The A59 will remain closed until March after heavy rainfall has forced contractors to carry out further work on the crumbling hillside at Kex Gill.
The major route was due to re-open at the end of this month, however extra drainage and stabilisation works has pushed back the date by around 10 days, meaning it is now not expected to open again until the week beginning March 7.
The news is likely to be a blow to drivers who regularly use the road, which runs across high ground between Skipton and Harrogate, as well as fed-up residents and businesses who have been impacted by the closure.
North Yorkshire County Council's executive member for Highways, Coun Don Mackenzie, said: "Stabilising these steep slopes above the A59 is a difficult and complex operation which is entirely weather-dependant.
“We are fully aware of the urgency of the work and our contractor is working seven days a week during daylight hours to progress the work as quickly as possible.
"The slopes are steep and this high ground subject to harsh weather conditions. Unfortunately, after last weekend’s heavy rains, our monitoring of the slope has revealed the need for additional stabilisation and drainage works to move water away from the slope.
“We appreciate the inconvenience that this closure is causing, but safety of the travelling public remains paramount and I can reassure motorists that we will reopen the road as soon as it is safe to do so.“
The county council was forced to shut the A59 on January 5 after substantial cracks were detected on the hillside as a result of heavy rain over the Christmas period.
Parts of the slope had shifted by up to 800mm and there was concern about the amount of water that had become trapped and pooled at the top of the area of instability.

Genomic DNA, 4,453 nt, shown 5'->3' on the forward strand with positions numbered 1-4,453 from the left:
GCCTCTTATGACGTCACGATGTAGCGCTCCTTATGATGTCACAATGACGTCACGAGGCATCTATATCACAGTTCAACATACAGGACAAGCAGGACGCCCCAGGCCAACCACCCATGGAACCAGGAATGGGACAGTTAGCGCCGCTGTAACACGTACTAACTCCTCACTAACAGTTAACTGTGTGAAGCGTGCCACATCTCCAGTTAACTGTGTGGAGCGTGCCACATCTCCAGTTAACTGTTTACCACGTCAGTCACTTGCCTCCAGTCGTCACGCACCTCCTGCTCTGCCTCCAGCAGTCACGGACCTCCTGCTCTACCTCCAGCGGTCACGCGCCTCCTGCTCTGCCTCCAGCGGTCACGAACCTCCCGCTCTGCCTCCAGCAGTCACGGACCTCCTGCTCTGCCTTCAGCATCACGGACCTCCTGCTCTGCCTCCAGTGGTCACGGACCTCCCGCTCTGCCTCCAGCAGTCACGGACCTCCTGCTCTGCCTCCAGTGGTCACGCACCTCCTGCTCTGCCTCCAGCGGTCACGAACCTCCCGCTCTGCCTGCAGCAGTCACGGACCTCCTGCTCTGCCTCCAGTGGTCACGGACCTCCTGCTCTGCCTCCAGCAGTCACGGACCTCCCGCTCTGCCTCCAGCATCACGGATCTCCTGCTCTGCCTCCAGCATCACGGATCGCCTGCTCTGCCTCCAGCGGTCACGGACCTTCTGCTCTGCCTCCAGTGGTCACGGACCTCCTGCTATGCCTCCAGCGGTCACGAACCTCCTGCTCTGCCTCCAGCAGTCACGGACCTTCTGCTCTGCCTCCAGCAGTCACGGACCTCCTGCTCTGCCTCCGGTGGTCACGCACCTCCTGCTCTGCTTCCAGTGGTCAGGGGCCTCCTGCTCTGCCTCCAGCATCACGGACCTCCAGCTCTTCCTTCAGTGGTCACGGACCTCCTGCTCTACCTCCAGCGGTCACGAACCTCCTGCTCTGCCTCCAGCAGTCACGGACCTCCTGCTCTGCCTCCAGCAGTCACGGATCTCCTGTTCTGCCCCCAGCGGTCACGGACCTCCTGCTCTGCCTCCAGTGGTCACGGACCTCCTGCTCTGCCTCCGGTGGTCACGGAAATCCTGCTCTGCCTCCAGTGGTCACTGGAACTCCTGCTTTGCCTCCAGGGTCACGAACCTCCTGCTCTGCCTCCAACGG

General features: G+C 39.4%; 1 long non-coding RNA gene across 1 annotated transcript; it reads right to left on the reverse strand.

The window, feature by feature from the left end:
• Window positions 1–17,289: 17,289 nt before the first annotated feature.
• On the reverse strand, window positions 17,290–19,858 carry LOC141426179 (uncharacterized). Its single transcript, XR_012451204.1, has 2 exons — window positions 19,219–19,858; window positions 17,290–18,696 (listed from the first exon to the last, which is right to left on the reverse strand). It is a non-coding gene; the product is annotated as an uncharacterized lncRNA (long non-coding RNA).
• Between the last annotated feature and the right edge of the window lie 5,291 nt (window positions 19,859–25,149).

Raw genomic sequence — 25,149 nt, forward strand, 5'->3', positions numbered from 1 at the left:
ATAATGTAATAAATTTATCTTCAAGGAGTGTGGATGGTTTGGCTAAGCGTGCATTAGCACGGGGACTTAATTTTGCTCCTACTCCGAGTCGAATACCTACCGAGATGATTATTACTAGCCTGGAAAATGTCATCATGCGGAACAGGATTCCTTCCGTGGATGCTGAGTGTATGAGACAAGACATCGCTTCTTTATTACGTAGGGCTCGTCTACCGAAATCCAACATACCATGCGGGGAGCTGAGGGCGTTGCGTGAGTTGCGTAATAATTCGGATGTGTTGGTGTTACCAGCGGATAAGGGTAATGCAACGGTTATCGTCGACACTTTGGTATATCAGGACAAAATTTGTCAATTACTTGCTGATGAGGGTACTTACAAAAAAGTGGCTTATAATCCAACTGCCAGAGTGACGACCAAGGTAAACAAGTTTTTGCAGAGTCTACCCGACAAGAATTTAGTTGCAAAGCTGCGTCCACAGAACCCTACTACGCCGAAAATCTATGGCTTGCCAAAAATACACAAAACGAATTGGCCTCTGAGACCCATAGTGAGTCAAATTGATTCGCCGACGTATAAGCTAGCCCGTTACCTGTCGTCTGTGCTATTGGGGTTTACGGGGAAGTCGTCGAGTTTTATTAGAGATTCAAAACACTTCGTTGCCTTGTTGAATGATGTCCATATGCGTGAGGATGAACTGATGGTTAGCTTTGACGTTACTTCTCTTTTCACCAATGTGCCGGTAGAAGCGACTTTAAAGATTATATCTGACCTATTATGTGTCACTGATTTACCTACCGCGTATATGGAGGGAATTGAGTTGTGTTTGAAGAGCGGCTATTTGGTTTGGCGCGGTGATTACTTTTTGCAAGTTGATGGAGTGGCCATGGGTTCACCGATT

The county council's contractors began work on January 18 to install a solution designed by geotechnical engineers to drain the water from this area using a drainage channel.
These works, which are weather dependent, were expected to take up to six weeks.
However, as a result of further heavy rainfall last week, the authority says contractors must now provide additional drainage measures and strengthen the retaining wall at the bottom of the slope adjacent to the A59.
Some of this work can be carried out at the same time as the current drainage work. But there is a section on the slope below the drainage works, which the contractor will need to work on separately for safety reasons.
The combination of the recent poor weather and the extra drainage works will therefore extend the construction time, pushing back the re-opening of the road.
Last week the Harrogate Advertiser revealed plans to build a bypass that would re-route the A59 away from Kex Gill have moved a step closer after senior councillors approved a new transport plan for North Yorkshire.
The cost of the scheme, which is aimed at improving east-west connectivity, is currently estimated at approximately £33m.